Music in the air9:00, 3rd October 2017
This month’s guest editor of Classical Music is Alan Davey, controller of BBC Radio 3, who looks at the importance of a public service network that has classical music and culture at its core, with programming that sets out, in the best BBC traditions, to inform, educate and entertain
Recent issues of this magazine have dwelt on the future of classical music in various guises – whether of the recording industry or of musicians’ ability to make a living while following their musical calling. Of course they are all related.
On Radio 3 we recently had John Adams – a contemporary composer whose work certainly attracts audiences – saying that he was concerned about the future of classical music, citing the poor state of music education and the conservative taste of audiences. He implied that ours is an industry that fuels the conservatism that, to an extent, is leading to creative stasis and the ultimate death of classical music as a living, vibrant art form.
I’m an optimist. Yes, things are changing; yes, old business models and ways of doing things will be challenged and forced to change further. However, with vigilance and courage from people prepared and able to take a risk, classical music (as well as other art music) can continue to hold a sway over the imagination of those who respond to its possibilities. After all, classical music represents the opposite of a globalised, homogenised cultural production.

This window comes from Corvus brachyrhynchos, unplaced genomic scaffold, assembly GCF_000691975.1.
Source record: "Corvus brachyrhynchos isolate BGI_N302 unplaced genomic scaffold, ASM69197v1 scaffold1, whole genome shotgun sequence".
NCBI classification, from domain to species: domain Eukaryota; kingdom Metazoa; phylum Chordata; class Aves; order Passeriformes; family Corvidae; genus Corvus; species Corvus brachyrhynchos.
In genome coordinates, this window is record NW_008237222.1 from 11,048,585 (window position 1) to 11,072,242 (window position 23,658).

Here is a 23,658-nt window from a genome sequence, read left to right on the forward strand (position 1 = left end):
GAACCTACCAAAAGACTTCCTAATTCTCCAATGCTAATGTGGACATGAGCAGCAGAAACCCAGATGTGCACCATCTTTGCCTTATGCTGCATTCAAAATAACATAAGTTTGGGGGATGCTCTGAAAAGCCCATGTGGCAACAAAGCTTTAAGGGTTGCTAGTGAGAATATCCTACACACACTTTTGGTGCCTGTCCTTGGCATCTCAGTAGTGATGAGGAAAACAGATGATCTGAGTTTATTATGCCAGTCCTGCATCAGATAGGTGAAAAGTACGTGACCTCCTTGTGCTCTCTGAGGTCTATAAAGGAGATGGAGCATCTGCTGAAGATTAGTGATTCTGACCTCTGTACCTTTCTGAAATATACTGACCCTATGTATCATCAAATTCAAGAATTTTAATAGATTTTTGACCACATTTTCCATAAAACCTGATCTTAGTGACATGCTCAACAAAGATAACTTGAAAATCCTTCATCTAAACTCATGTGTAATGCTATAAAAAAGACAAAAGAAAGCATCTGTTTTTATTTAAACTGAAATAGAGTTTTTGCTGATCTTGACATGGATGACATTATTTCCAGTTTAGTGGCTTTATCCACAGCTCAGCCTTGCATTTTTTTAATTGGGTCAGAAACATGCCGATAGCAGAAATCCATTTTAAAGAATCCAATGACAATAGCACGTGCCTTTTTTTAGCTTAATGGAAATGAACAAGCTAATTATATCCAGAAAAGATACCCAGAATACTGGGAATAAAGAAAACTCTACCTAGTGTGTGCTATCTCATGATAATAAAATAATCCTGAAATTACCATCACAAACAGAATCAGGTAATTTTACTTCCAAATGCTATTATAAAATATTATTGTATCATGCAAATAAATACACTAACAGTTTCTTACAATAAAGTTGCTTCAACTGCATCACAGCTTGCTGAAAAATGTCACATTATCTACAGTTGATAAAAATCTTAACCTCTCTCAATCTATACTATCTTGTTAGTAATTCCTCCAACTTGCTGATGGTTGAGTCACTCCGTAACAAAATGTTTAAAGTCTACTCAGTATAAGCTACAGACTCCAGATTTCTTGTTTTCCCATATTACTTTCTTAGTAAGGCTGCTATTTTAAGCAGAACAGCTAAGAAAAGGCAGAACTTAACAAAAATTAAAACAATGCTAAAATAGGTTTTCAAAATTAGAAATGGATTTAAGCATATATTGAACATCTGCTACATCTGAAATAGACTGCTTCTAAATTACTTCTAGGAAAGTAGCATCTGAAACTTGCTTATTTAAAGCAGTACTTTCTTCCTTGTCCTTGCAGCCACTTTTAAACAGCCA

Though access for all is an important factor that the arts industry must continue to strive towards, it’s telling that music education and facilities thrive in privately funded schools. Such institutions know what a knowledge of music can do for young people: learning music and playing instruments at school is a gift that will last a lifetime, no matter what young people go on to do.
These days, many young people are finding their own way to music, but are still capable of expressing and absorbing rhythmic and musical complexity even with no formal training. As we’ve shown through the BBC Proms this year, with an audience more than half of whom are under 54, we can sell 6,000 tickets for complex and not necessarily populist works, with programming that includes challenging symphonic music such as Hindemith’s Mathis der Maler as the main piece. And we can attract an audience of more than 400 mostly under-30s for some cutting-edge contemporary music in Tate Tanks. Clearly, we patronise our audience at our peril. As other pioneers have shown (Gabriel Prokofiev with his Nonclassical club nights and record label for instance), highly complex new classical music can attract an audience in more informal venues, with new approaches to presentation. For all the talk of technology shortening young peoples’ attention spans we can see time and again that younger audiences are prepared to put in the time for something that’s worthwhile – whether it be Max Richter’s Sleep or podcasts with lengthy narratives that sustain over a long period.